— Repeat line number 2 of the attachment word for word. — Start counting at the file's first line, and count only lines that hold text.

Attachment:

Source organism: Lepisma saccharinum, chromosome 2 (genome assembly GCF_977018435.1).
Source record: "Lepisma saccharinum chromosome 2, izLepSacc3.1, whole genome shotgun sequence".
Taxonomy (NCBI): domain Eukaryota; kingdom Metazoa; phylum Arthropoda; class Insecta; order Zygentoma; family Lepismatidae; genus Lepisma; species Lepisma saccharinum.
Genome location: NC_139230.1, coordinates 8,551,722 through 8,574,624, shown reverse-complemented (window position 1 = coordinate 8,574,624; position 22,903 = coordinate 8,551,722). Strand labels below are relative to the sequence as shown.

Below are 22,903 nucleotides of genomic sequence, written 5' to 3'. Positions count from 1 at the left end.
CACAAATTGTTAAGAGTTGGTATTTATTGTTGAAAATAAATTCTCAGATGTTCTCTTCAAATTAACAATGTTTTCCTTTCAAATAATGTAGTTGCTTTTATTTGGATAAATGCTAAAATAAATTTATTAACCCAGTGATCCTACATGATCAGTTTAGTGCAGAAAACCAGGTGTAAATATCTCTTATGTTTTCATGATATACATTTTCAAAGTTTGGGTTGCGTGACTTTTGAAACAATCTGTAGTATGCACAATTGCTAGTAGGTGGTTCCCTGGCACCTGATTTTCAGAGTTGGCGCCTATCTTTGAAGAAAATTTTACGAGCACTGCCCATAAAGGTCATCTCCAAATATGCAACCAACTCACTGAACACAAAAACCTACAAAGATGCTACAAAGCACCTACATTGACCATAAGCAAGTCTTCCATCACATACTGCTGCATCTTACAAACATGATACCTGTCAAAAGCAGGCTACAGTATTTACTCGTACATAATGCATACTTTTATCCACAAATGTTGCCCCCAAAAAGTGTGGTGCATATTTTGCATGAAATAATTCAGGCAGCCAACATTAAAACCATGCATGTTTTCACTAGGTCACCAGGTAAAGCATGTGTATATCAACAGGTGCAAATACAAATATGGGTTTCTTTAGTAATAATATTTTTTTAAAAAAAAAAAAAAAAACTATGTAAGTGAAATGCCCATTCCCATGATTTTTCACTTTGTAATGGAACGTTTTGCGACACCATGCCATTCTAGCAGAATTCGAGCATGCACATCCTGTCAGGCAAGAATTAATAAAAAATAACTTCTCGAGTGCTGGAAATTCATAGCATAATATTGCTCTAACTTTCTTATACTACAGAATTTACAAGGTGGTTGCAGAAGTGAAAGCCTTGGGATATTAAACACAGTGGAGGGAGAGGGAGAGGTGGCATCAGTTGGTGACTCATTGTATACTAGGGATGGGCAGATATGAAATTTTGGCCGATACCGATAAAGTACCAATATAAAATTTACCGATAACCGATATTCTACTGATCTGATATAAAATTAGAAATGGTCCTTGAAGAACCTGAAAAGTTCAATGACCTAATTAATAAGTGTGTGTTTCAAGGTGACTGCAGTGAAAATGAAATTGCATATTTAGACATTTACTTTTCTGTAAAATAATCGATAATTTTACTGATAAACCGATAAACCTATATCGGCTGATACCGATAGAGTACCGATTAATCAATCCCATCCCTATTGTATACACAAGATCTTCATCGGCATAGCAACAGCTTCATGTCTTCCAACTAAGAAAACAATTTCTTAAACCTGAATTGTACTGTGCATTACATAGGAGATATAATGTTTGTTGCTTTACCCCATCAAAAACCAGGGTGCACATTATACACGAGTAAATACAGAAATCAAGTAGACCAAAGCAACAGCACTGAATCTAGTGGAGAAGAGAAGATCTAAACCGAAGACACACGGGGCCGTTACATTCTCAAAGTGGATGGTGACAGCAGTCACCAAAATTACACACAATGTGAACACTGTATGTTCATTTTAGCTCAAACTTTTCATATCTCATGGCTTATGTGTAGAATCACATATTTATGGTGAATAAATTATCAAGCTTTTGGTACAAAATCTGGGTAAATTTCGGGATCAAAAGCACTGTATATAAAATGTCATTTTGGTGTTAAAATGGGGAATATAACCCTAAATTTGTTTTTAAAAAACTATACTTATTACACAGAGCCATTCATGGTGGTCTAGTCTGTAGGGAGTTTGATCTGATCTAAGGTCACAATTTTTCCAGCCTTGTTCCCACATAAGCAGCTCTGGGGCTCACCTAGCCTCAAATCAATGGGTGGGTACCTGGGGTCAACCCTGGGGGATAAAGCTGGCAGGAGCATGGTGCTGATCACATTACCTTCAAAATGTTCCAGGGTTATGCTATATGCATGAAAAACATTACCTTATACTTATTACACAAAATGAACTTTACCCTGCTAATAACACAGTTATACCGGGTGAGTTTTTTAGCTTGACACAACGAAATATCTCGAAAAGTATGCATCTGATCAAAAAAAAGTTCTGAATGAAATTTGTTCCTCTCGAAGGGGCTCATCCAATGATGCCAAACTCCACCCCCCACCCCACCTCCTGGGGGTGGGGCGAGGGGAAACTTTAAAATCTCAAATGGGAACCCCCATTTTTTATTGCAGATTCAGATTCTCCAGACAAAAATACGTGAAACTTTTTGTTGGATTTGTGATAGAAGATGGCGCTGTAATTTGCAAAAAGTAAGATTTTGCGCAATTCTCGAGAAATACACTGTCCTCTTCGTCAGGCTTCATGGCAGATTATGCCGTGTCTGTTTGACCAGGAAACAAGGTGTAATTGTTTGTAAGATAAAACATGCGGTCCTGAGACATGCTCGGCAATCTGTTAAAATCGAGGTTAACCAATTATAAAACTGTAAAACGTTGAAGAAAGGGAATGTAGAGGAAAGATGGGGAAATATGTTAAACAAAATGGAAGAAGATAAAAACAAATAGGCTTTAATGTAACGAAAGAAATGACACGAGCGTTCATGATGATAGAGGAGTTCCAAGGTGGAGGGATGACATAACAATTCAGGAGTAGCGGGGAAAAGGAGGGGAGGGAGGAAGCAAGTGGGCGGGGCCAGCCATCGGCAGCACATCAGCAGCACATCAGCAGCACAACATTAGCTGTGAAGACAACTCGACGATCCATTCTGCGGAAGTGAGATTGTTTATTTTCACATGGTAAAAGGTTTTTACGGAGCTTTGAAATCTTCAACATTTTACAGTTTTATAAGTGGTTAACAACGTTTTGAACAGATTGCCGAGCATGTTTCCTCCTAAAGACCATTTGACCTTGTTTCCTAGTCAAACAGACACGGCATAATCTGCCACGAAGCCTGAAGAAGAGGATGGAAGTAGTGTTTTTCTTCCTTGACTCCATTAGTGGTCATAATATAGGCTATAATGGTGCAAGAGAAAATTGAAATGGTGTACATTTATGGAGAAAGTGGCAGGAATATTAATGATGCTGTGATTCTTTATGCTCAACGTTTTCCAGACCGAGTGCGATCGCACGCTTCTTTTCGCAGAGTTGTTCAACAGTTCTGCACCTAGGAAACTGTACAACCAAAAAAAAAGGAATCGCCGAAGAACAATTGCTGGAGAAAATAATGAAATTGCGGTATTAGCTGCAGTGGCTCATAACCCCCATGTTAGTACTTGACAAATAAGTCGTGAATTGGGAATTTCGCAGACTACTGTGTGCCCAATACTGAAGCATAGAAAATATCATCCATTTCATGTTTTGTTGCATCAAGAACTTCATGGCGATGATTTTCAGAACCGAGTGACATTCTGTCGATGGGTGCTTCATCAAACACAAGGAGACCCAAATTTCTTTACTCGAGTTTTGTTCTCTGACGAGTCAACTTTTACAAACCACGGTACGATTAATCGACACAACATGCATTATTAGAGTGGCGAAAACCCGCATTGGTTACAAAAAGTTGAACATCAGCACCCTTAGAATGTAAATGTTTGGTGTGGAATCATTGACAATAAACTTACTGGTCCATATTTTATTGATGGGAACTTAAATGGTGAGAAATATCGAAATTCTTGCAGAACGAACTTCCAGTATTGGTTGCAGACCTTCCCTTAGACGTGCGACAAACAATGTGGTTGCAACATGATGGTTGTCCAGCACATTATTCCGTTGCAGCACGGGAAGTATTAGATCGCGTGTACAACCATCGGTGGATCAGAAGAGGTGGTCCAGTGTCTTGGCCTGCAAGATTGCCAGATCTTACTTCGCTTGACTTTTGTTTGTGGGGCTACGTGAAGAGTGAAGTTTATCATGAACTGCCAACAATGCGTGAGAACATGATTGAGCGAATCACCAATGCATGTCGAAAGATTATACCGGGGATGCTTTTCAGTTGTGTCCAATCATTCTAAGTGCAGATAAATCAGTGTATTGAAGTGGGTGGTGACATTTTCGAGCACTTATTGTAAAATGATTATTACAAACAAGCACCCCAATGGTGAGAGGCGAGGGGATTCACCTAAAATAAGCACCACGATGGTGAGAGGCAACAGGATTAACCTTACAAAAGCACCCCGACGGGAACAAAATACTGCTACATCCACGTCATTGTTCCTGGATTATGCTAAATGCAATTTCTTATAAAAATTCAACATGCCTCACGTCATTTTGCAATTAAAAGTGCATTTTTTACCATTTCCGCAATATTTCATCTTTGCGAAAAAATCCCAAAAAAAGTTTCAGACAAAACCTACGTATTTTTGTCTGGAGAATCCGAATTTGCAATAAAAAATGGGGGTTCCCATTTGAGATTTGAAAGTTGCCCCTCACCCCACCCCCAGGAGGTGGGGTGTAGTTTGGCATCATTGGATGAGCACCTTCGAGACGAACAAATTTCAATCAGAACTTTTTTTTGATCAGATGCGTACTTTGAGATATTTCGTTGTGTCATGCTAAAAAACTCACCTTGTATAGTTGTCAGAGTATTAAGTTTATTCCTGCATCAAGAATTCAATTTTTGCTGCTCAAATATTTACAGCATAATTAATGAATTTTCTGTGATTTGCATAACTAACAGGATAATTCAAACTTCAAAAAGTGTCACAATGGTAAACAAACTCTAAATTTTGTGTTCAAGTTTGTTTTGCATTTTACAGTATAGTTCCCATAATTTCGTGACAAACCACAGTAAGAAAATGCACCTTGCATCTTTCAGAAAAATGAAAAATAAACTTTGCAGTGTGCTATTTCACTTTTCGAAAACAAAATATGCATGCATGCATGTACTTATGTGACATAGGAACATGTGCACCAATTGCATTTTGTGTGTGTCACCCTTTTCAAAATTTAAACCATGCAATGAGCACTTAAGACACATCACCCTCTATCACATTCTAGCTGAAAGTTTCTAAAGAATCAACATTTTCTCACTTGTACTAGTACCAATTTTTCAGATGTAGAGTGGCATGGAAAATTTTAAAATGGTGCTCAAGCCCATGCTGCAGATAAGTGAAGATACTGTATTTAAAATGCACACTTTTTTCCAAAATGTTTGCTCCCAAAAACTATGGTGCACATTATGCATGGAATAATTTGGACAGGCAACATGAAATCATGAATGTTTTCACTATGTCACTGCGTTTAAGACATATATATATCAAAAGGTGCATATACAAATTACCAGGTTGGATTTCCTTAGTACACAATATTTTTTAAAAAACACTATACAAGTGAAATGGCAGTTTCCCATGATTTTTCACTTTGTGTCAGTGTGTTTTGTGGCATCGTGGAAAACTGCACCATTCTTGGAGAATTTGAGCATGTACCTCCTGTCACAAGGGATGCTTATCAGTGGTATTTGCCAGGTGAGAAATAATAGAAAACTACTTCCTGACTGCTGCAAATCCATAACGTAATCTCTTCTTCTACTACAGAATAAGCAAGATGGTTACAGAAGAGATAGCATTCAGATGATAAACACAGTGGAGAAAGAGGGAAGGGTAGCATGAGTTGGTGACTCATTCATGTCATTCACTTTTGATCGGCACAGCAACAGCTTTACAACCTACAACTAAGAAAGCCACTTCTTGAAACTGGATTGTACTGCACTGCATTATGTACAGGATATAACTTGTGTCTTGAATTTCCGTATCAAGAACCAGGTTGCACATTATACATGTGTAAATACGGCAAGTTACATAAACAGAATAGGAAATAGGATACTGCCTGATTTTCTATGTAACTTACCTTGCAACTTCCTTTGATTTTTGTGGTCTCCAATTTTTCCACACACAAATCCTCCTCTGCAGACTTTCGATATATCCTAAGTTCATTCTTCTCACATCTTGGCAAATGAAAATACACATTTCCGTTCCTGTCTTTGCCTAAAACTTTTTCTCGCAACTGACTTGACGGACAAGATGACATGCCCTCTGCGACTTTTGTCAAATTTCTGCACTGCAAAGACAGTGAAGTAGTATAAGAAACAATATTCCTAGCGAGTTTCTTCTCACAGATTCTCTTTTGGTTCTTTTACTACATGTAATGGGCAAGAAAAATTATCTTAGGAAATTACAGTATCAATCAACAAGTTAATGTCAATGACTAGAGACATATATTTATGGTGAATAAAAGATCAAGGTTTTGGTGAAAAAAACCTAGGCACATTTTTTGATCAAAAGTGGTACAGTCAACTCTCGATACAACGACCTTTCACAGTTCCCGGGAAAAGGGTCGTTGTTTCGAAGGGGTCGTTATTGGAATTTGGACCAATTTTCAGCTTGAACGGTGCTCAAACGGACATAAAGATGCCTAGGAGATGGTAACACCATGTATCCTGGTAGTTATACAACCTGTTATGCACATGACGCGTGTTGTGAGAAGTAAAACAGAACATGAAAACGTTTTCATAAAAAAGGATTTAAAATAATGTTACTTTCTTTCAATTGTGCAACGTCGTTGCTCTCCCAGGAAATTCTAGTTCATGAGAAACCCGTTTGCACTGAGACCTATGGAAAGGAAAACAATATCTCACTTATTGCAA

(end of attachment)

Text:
Source record: "Lepisma saccharinum chromosome 2, izLepSacc3.1, whole genome shotgun sequence".